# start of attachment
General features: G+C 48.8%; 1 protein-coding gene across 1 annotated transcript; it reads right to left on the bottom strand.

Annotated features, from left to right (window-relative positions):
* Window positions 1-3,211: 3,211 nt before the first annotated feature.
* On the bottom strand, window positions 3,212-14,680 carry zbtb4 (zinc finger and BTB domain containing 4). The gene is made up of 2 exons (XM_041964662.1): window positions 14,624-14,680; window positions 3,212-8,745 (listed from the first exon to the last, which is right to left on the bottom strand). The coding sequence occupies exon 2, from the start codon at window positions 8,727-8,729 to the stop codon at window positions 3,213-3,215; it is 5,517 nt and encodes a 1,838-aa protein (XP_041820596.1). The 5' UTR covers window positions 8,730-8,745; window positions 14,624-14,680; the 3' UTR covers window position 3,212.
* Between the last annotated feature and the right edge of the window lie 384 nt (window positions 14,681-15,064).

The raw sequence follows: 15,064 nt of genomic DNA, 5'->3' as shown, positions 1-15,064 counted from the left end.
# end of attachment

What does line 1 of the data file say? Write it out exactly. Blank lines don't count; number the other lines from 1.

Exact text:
General features: G+C 48.8%; 1 protein-coding gene across 1 annotated transcript; it reads right to left on the bottom strand.